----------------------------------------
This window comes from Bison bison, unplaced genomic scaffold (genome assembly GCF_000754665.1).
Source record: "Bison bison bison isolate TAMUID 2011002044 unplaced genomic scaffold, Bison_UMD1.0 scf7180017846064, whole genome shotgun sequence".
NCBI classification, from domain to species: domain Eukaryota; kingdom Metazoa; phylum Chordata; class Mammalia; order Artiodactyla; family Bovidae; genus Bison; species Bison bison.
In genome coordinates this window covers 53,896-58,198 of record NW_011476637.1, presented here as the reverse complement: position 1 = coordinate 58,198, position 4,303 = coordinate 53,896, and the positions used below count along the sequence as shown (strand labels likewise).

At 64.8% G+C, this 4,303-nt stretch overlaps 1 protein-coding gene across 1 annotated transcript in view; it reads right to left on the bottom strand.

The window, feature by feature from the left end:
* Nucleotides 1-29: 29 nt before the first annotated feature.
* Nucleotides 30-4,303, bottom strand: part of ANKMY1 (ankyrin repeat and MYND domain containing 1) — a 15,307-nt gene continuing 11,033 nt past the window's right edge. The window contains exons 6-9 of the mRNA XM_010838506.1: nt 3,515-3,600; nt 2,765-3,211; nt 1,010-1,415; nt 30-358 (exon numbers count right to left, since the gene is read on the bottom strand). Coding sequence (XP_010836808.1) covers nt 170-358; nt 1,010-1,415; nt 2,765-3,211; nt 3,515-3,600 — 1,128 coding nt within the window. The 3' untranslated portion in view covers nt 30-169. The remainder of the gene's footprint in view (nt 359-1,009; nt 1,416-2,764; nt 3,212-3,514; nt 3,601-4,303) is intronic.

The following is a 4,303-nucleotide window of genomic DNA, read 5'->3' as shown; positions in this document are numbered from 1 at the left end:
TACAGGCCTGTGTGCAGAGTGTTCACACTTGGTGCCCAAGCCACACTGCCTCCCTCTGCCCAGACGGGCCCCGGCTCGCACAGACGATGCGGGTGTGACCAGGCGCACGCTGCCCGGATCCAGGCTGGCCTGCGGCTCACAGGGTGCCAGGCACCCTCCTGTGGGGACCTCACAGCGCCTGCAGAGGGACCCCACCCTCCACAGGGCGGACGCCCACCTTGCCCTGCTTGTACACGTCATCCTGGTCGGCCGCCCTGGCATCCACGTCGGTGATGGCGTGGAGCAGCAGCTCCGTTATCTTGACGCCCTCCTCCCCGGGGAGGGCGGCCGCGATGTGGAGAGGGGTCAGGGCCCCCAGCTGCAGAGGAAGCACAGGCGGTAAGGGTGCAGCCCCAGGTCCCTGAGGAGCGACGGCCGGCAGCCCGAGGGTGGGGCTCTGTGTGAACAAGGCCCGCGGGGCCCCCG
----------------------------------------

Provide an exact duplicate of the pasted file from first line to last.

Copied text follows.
This window comes from Bison bison, unplaced genomic scaffold (genome assembly GCF_000754665.1).
Source record: "Bison bison bison isolate TAMUID 2011002044 unplaced genomic scaffold, Bison_UMD1.0 scf7180017846064, whole genome shotgun sequence".
NCBI classification, from domain to species: domain Eukaryota; kingdom Metazoa; phylum Chordata; class Mammalia; order Artiodactyla; family Bovidae; genus Bison; species Bison bison.
In genome coordinates this window covers 53,896-58,198 of record NW_011476637.1, presented here as the reverse complement: position 1 = coordinate 58,198, position 4,303 = coordinate 53,896, and the positions used below count along the sequence as shown (strand labels likewise).

At 64.8% G+C, this 4,303-nt stretch overlaps 1 protein-coding gene across 1 annotated transcript in view; it reads right to left on the bottom strand.

The window, feature by feature from the left end:
* Nucleotides 1-29: 29 nt before the first annotated feature.
* Nucleotides 30-4,303, bottom strand: part of ANKMY1 (ankyrin repeat and MYND domain containing 1) — a 15,307-nt gene continuing 11,033 nt past the window's right edge. The window contains exons 6-9 of the mRNA XM_010838506.1: nt 3,515-3,600; nt 2,765-3,211; nt 1,010-1,415; nt 30-358 (exon numbers count right to left, since the gene is read on the bottom strand). Coding sequence (XP_010836808.1) covers nt 170-358; nt 1,010-1,415; nt 2,765-3,211; nt 3,515-3,600 — 1,128 coding nt within the window. The 3' untranslated portion in view covers nt 30-169. The remainder of the gene's footprint in view (nt 359-1,009; nt 1,416-2,764; nt 3,212-3,514; nt 3,601-4,303) is intronic.

The following is a 4,303-nucleotide window of genomic DNA, read 5'->3' as shown; positions in this document are numbered from 1 at the left end:
TACAGGCCTGTGTGCAGAGTGTTCACACTTGGTGCCCAAGCCACACTGCCTCCCTCTGCCCAGACGGGCCCCGGCTCGCACAGACGATGCGGGTGTGACCAGGCGCACGCTGCCCGGATCCAGGCTGGCCTGCGGCTCACAGGGTGCCAGGCACCCTCCTGTGGGGACCTCACAGCGCCTGCAGAGGGACCCCACCCTCCACAGGGCGGACGCCCACCTTGCCCTGCTTGTACACGTCATCCTGGTCGGCCGCCCTGGCATCCACGTCGGTGATGGCGTGGAGCAGCAGCTCCGTTATCTTGACGCCCTCCTCCCCGGGGAGGGCGGCCGCGATGTGGAGAGGGGTCAGGGCCCCCAGCTGCAGAGGAAGCACAGGCGGTAAGGGTGCAGCCCCAGGTCCCTGAGGAGCGACGGCCGGCAGCCCGAGGGTGGGGCTCTGTGTGAACAAGGCCCGCGGGGCCCCCG